Based on incorrect information supplied by the state Department of Health and Mental Hygiene, The Evening Sun on Friday reported the wrong date that the department will stop reimbursing non-emergency transportation costs incurred by Medicaid patients. The correct date for the end of the reimbursements is May 1. The Evening Sun regrets the error.
The state Department of Health and Mental Hygiene has put the brakes on reimbursements for non-emergency transportation costs incurred by Medicaid patients.
The new policy, designed to save $3 million a year, will affect about 346,000 poor, aged, blind or disabled Marylanders, most of them in the Baltimore and Washington metropolitan areas, said Nelson Sabatini, acting department secretary.
Starting Monday, Medicaid patients will find they can no longer call a taxicab for a free ride to their doctor's office.
The state will continue to pay for taxi rides for patients being discharged from in-patient hospital stays, from out-patient surgery involving general anesthesia, and after emergency room treatment for a "true emergency" provided a doctor certifies the taxi is "medically necessary," Sabatini said.
But, for routine trips to or from the doctor's office, the pharmacy or some other health-care provider, patients will have to call a van service or catch the bus.
"In some cases, we had been paying more for taxi service than what we pay the provider for the exam," he said.
Some health-care providers also complain that too many Medicaid patients abused the service.
"We have perfectly healthy adult people coming in to see a physician for routine things, who insist they need taxi service," said a spokesperson for one provider that serves thousands of Medicaid patients.
"They refuse to use bus tokens because they know if they hold out for a taxi, that's an option they have," said the spokesperson, hTC who asked not to be identified. "We've seen them take the taxi from the doctor's office to the grocery store and the dry cleaners before they go home. There's no incentive for them to take the bus."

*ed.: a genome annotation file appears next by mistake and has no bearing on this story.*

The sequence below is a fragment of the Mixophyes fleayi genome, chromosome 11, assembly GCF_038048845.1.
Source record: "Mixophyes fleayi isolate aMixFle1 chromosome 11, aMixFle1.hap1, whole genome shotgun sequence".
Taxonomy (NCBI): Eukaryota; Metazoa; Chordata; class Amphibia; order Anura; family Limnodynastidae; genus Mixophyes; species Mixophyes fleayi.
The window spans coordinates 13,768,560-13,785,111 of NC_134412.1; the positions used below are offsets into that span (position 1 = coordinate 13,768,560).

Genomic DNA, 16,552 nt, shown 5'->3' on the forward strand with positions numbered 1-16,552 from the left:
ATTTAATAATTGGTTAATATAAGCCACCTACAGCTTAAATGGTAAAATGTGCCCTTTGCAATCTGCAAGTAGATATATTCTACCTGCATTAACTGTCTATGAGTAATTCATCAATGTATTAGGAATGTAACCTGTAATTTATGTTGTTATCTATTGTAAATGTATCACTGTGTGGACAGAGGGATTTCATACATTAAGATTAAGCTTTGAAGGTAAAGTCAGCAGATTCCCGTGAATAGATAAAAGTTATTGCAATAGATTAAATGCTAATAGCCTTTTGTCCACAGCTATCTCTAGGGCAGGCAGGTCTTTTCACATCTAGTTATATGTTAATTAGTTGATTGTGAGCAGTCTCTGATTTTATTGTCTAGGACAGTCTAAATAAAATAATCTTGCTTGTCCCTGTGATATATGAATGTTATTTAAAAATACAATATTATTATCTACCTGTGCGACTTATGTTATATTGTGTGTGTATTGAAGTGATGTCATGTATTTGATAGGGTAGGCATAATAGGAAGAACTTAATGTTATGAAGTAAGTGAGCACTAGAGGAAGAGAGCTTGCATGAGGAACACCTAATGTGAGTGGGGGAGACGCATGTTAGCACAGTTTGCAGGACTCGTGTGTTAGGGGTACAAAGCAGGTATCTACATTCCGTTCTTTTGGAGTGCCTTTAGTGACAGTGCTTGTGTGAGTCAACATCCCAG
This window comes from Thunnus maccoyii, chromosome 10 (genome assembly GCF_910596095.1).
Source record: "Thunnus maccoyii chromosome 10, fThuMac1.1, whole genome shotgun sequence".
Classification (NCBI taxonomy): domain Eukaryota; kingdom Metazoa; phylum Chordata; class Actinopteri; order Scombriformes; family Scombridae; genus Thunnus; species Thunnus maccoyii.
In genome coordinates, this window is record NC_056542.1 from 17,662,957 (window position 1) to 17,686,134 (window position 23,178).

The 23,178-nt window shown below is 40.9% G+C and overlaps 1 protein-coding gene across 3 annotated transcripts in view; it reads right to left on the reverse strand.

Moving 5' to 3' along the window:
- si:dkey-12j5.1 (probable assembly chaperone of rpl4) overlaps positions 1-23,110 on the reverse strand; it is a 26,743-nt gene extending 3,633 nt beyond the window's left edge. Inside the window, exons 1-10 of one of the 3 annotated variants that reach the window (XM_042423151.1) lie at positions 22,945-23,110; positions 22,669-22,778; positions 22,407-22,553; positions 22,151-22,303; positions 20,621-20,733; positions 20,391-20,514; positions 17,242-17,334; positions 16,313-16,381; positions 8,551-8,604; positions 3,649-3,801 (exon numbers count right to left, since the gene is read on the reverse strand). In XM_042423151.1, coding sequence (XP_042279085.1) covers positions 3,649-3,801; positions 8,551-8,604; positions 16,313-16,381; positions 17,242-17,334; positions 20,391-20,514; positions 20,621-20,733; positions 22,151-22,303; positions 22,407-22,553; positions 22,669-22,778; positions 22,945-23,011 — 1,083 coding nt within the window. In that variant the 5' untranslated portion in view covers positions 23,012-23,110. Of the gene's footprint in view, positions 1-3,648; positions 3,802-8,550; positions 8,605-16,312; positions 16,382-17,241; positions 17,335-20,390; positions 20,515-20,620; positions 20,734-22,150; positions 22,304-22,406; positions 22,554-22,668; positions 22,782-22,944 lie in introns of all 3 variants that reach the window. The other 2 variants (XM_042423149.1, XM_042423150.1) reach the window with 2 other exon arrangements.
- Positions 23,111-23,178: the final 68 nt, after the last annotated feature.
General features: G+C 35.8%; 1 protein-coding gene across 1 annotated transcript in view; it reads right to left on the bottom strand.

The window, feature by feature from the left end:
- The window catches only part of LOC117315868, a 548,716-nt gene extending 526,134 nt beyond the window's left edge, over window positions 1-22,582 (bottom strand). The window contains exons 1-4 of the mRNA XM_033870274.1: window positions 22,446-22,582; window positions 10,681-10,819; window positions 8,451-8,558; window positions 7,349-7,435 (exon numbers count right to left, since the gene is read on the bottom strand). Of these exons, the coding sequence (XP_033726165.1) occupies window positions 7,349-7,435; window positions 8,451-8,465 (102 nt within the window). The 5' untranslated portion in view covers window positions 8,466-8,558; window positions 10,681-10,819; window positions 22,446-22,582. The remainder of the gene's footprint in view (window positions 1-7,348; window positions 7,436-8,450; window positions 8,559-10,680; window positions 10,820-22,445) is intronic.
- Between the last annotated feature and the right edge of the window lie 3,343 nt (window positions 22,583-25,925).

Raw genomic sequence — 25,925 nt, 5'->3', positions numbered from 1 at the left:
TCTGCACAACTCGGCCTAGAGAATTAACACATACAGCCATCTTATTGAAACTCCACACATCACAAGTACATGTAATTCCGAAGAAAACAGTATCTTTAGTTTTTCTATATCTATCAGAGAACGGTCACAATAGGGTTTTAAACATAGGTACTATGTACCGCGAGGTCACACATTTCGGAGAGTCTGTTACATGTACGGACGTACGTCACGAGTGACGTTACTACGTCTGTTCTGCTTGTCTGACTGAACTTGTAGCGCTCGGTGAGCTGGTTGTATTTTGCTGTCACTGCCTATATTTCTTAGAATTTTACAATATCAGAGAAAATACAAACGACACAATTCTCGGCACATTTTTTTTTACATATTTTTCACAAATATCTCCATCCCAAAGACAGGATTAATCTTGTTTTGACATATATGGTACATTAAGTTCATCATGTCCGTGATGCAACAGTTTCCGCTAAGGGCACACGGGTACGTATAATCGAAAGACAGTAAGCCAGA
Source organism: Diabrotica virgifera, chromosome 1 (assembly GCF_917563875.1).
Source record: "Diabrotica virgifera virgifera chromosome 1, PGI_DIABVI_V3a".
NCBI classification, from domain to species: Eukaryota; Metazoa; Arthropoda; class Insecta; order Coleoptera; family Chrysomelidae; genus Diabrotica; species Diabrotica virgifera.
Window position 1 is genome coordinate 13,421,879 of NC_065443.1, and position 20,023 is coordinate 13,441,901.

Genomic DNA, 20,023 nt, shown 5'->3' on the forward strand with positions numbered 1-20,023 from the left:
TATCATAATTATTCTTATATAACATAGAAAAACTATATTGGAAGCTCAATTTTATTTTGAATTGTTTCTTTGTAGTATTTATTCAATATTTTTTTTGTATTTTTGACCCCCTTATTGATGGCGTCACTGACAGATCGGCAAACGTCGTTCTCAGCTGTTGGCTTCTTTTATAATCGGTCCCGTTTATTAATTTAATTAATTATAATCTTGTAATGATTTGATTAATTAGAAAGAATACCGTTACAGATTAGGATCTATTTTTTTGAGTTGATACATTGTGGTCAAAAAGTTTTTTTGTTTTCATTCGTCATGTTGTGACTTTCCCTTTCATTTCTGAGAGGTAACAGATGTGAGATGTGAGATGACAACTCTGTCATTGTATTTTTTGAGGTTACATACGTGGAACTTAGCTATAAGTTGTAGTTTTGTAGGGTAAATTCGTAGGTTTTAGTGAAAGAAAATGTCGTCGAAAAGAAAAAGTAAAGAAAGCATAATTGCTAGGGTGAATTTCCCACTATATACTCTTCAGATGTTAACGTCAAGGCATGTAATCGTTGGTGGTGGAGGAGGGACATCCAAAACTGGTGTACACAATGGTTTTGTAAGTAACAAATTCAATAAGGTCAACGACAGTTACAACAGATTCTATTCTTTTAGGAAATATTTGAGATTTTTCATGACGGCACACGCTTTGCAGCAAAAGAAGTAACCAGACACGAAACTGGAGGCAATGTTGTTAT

The department is also working to restructure mileage rate schedules negotiated with van transport contractors.
In some cases, Sabatini said, van companies in remote parts of the state have charged as much as $600 in mileage fees to drive a patient to Baltimore for specialized treatment.
"We can buy a commuter airline ticket for $50," he said.
But van companies, health departments and other providers have testified that state-proposed reductions in mileage rates and rate structures would drive many transportation services out of business. The DHMH subsequently withdrew its original proposal and is working to devise another.
Non-emergency transportation consumes $17 million a year, but only $200,000 of that is spent on bus fares, Sabatini said. The rest -- $16.8 million -- goes to taxi and van services.
"Realistically," he said, "we just have to look at what it is we can afford. . . . We're dealing with a program whose costs are skyrocketing and, if you look in terms of priorities, some of the basic services are the most critical things I'm worried about protecting."
The state's Medicaid costs have tripled, from $450 million to $1.5 billion in the past eight years, and the state faced a $40 million deficit this year.
Transportation costs also have been climbing sharply, Sabatini said, and patient utilization of the transportation services is rising 2 percent a year.
The 346,000 people affected by the latest cutbacks are those eligible for benefits under the portion of the Medicaid program that receives federal matching funds. They include people who meet income and resource limits, and who are aged, blind, disabled or on Aid to Families with dependent Children (AFDC).
Non-emergency transportation services were eliminated last July to about 34,000 other people who receive benefits under that portion of the Medicaid program that is entirely state-funded. They include people who meet the income tests but don't fall into the other categories.
Some health-care advocates have objected to the transportation cutbacks, warning that making it more difficult for poor and disabled people to gain access to medical care will cost more in the long run.
"It's real clear, after years of working with vulnerable people, that if you don't take care of the transportation part of the plan . . . it tends not to work and the costs in the long run are exacerbated," said Jeff Singer, director of community relations at Health Care for the Homeless in Baltimore.
Many Medicaid patients have multiple problems, and often need rides to a variety of services, Singer said, and "having a cab can make the difference in getting access to these services."
Cutting off Medicaid reimbursement will only shift the burden to non-profit organizations like his that can ill-afford it, he said. And, some patients will fall through the cracks.
Singer also warned that taxi services are being curtailed without adequate planning to assure that adequate van services are available to make up for the taxis.